A former teacher, who now writes and speaks full-time, Lynn Austin has sold more than one and a half million copies of her books worldwide. In 1992, she resigned from teaching to write full time and has, subsequently, released twenty-three novels and one non-fiction book.
Lynn has won eight Christy Awards for her historical fiction, and she is an inductee in the Christy Award Hall of Fame. One of her novels, Hidden Places, was made into a Hallmark Channel Original Movie starring Shirley Jones.
Lynn and her husband have three grown children and make their home in western Michigan.
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Just as all good novels include a plot twist, the Author and Creator of our lives often writes in a twist that ultimately blesses us more than our original plan. Have you ever experienced such a “Divine Detour”?
Yes! A very happy detour. I was a psychology major in college and planned to attend graduate school to become a counselor. But then a job opportunity that my husband couldn’t pass up took us to Bogotá, Colombia, for two years. My plans went on hold, then were delayed again when our first son was born. In the meantime, I began to write fiction and discovered how much I loved it. I’m so glad that God’s plans superseded mine.
What led you to write Chasing Shadows (Tyndale House, June 2021 )?
I wanted to pay tribute to two Dutch women, Corrie ten Boom and Diet Eman, whose faith and obedience to God led them to risk their lives to rescue Jews from the Nazis. My character Lena de Vries is much like Corrie ten Boom, a mature Christian who knows that her decisions will have life-and-death consequences for her and her family. My character Ans de Vries, like Diet Eman, is only nineteen years old with a boyfriend and a future that she must offer to God.
We may never face a devastating war, but our lives could change in an instant like theirs did. I hope my novel will challenge readers to ask if their faith would prove as strong as Corrie’s and Diet’s did when put to the test.
It’s sounds like a great book, Lynn. What made you want to write historical fiction? What is it about that genre you enjoy?
I write historical fiction because I love history, especially the little-known stories of ordinary people. For me, reading about the past and how people like me lived lives of courage in difficult times helps me live a life of faith and grace with God’s help. When we travel back in history through novels, I think it’s easier to see how God used tragic events as part of His redemption story. And that gives us faith to believe that He is still working now and that our lives can play a part in His story today.
A few fun questions …
When the words aren’t flowing—or when you want to celebrate if they are—what is your favorite comfort food and why?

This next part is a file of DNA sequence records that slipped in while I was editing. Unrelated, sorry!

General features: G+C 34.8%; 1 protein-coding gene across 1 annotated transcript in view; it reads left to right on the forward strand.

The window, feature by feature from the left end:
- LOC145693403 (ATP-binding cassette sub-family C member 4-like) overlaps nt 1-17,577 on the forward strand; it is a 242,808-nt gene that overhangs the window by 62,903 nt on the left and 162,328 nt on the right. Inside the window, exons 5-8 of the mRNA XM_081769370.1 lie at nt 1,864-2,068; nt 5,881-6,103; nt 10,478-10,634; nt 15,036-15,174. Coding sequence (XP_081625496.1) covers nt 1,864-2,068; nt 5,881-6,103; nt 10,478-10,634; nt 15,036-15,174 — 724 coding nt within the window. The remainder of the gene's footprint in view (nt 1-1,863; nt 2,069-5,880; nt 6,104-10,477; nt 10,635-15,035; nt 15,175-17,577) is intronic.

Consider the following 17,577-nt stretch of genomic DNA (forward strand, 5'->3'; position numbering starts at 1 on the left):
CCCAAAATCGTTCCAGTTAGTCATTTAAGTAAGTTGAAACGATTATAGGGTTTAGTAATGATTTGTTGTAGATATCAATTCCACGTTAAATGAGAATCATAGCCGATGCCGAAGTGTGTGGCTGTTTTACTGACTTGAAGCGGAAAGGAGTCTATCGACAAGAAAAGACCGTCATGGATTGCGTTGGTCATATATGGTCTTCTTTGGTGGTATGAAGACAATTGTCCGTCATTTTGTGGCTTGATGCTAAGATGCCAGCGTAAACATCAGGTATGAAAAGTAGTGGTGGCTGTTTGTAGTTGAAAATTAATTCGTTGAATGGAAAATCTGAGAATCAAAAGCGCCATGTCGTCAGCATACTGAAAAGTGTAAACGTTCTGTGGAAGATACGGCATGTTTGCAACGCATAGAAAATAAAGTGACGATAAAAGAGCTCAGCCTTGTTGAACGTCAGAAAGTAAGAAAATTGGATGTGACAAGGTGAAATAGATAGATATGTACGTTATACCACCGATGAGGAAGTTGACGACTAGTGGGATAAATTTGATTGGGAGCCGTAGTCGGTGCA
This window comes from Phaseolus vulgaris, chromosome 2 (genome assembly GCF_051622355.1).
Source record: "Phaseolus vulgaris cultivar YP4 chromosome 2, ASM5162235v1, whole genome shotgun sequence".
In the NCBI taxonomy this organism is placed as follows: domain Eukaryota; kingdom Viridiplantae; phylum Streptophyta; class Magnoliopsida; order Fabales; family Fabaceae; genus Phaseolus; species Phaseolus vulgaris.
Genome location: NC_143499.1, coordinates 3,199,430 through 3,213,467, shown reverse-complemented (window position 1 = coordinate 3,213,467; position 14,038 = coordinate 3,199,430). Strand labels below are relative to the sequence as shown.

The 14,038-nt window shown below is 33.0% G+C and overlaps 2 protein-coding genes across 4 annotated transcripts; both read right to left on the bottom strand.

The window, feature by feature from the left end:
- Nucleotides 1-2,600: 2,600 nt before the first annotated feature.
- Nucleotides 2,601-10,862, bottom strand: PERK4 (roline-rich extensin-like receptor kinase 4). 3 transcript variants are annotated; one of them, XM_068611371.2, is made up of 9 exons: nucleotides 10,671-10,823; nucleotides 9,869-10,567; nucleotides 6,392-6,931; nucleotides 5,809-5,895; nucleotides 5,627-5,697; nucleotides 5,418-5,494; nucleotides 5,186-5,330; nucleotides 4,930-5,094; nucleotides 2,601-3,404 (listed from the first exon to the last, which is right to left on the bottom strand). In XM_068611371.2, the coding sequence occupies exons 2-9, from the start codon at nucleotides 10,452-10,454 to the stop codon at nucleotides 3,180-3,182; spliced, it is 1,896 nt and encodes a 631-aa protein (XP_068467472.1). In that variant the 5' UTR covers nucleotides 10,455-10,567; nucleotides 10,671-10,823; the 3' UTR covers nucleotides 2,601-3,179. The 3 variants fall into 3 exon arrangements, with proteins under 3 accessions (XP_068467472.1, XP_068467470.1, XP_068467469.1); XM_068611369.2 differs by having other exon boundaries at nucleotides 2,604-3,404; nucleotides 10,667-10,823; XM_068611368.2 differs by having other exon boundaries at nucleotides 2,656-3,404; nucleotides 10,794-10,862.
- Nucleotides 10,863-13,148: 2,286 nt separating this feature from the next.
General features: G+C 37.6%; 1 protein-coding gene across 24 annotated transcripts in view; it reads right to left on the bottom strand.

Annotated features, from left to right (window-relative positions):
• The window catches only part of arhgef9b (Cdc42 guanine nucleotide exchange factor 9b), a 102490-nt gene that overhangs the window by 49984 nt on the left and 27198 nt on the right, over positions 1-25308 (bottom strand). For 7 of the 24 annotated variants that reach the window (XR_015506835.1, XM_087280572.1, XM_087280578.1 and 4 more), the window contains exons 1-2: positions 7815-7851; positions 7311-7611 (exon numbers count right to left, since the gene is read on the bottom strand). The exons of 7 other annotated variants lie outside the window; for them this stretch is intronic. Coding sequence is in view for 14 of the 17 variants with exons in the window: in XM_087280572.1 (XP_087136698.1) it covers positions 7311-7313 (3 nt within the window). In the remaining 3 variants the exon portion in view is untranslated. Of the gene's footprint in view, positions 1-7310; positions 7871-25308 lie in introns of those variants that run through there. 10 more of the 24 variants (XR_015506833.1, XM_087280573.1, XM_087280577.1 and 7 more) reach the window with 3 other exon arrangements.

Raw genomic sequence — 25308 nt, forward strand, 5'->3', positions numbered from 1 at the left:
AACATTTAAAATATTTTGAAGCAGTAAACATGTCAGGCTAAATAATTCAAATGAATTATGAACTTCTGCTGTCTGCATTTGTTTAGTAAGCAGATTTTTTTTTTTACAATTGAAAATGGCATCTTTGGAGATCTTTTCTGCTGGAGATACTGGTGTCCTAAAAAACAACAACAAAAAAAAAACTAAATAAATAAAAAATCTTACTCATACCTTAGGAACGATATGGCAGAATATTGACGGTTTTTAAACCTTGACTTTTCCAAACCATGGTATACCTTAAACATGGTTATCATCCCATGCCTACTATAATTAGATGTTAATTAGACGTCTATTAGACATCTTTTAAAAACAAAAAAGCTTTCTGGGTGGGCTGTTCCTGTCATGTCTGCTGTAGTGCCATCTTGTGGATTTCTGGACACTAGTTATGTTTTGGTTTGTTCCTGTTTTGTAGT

There’s nothing better than a gooey, cheesy, flavorful helping of lasagna. It was my favorite dish growing up, and my mom made it often—even for Thanksgiving along with turkey and mashed potatoes. To celebrate the anniversary of our first date, my husband took me to the only Italian restaurant in town for a lasagna dinner. It has been our celebration food ever since.
What Bible passage or story best describes your journey of faith?
I often think of Paul’s words to his disciple Timothy: “I have been reminded of your sincere faith, which first lived in your grandmother Lois and in your mother Eunice and, I am persuaded, now lives in you also. For this reason, I remind you to fan into flame the gift of God . . .” (2 Timothy 1:5-6).
I was blessed with godly parents and grandparents whose faith set an example for me and laid the foundation for the work God has given me as a writer. It’s now my responsibility to pursue my own relationship with God and to develop the gifts He has given me, for His glory. I also hope to live in such a way that my children and grandchildren will walk with Him, too.
In the story that is your life, are you the strong female lead, the girl next door, the mysterious woman behind dark glasses, the superheroine, or the little girl trying to walk in high heels?
I see a lot of myself in my own main characters. The women in my novels have plenty of fears and weaknesses and aren’t the heroic type at all in the beginning. But in the end, they turn out to be the strong female lead because they learn to put their faith and trust in Christ.
I have learned to do many things that my shy, introverted self could never have imagined doing—like sharing my faith with audiences across the US and in countries like Germany, the Netherlands, Switzerland, and Canada. Like the apostle Paul (and my characters), I don’t always see myself as the strong female lead, but “I can do everything through him who gives me strength” (Philippians 4:13).
Thanks, Lynn! It’s nice to have you as a guest at Divine Detour.
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